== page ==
I don’t believe for one minute that he misheard the question. But let’s go with that. Let’s assume that Jeb Bush misheard Megan Kelly’s question. Remember, the question was whether he would have gone into Iraq knowing what we know now. So, Jeb Bush calls into Sean Hannity’s radio show the next day. This is another friendly environment. No reason to be nervous. There’s no reason for the misspeak. As a matter fact, because this is radio show, you could have a script in front of you and read from it. Sean Hannity gives him the benefit of the doubt and asks him the exact same question again. Jeb Bush’s brain dead answer, “I don’t know what that decision would’ve been. That’s a hypothetical.”

This has little or nothing to do with the legacy of George W. Bush. Instead, this was a hypothetical question which anyone running for president should’ve anticipated. What Jeb Bush did was worse than fumble the ball. He basically got nervous and messed in his pants – multiple times. The only answer to the Iraq question has to be no. I would not have ordered the invasion. Then you can put whatever spin you want on that answer. Why? We now know every single premise that was put forth to go into Iraq was wrong. We know they were all wrong. Iraq was not developing nuclear weapons. We know that the aluminum tubes were not to be used for centrifuges, but instead were going to be used for missiles. Iraq had but was not currently developing chemical weapons. We also know that Iraq was not working with Al Qaeda. The three premises for the war were wrong. We know that now in 2015. We have the clarity of 20/20 hindsight.

I don’t blame Jeb Bush or any politician for an on the spot error. When you’re in these television or radio interviews, some of the questions can come out of left field. Yet, this was not a question from left field. This was a question that he should have planned for and he should have had a pat answer ready. Even if you give him the benefit of doubt that he screwed up on Fox News with Megan Kelly, what’s the excuse for calling in to Sean Hannity’s show only to do the equivalent of Roberto Durrant’s, “No Mas” (in the title fight versus Sugar Ray Leonard) and then cop out and say it was hypothetical? Of course it’s a hypothetical question.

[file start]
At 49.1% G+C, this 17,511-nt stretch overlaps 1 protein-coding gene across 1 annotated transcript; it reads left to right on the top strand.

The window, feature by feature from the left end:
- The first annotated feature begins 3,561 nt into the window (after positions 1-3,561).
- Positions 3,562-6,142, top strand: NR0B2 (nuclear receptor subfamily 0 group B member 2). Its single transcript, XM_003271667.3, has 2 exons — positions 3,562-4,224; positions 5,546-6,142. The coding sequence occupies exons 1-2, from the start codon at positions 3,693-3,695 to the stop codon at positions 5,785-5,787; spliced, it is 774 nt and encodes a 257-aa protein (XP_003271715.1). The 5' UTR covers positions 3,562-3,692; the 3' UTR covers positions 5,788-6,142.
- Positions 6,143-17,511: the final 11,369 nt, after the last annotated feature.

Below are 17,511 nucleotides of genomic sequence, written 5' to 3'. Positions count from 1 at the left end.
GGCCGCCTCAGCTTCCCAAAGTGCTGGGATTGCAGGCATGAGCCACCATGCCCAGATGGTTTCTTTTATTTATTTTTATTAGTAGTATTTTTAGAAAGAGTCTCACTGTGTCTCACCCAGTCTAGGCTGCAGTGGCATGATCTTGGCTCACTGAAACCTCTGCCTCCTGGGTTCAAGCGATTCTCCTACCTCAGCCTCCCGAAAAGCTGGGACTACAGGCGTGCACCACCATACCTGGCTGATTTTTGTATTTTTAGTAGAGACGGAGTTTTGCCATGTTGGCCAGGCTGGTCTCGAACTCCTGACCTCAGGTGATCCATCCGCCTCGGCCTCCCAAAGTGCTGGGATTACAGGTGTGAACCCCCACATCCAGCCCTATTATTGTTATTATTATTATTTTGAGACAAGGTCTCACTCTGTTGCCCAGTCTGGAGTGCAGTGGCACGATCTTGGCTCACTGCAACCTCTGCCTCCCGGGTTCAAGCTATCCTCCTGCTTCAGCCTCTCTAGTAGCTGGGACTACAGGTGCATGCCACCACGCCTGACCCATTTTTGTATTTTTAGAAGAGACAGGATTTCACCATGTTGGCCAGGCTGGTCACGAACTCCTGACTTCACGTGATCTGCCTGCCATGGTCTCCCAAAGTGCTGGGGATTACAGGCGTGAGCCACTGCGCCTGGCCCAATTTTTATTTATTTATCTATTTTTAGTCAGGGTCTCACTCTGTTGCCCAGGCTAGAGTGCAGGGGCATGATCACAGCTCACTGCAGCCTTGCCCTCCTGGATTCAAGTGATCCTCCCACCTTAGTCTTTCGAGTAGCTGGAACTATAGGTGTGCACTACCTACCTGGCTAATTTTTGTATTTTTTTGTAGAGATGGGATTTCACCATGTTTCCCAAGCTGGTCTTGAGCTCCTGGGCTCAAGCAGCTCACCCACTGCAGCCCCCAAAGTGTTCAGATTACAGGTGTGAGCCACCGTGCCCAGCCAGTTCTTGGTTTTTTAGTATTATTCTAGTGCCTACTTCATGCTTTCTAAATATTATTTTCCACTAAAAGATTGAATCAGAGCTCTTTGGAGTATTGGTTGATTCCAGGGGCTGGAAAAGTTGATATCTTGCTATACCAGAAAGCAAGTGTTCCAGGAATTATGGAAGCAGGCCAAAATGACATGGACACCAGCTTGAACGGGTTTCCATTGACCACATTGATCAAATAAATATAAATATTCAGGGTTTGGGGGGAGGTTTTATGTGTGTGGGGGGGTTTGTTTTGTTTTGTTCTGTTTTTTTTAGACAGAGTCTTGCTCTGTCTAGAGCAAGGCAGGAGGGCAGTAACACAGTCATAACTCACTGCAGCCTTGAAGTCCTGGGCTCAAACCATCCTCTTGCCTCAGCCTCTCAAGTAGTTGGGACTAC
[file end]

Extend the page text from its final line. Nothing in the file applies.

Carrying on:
Here’s how many thoughtful conservative should’ve answered that question – Megan, of course, this is a hypothetical question in which we can use our perfect 20/20 hindsight. We now know there were no weapons of mass destruction. We know there was no meeting in Prague. We know that the aluminum tubes were going to be used for missiles and not centrifuges. We know that there were no mobile chemical weapon stations. Therefore, there was no reason to invade Iraq. Using our perfect vision, we should have continued the UN inspections and expanded the no-fly zones in both northern and southern Iraq. Saddam Hussein was a wildcard. We needed to keep him boxed in.

The good news for Jeb Bush is that he fumbled the ball very early in this campaign. The bad news is no one is going to let him forget it.

By |2015-05-15T19:26:22-04:00May 15th, 2015|Bush Administration, Iraq, Party Politics|Comments Off on Jeb Bush fumbles and stumbles his way through the week

Obama Derangement Syndrome: Iranian Episode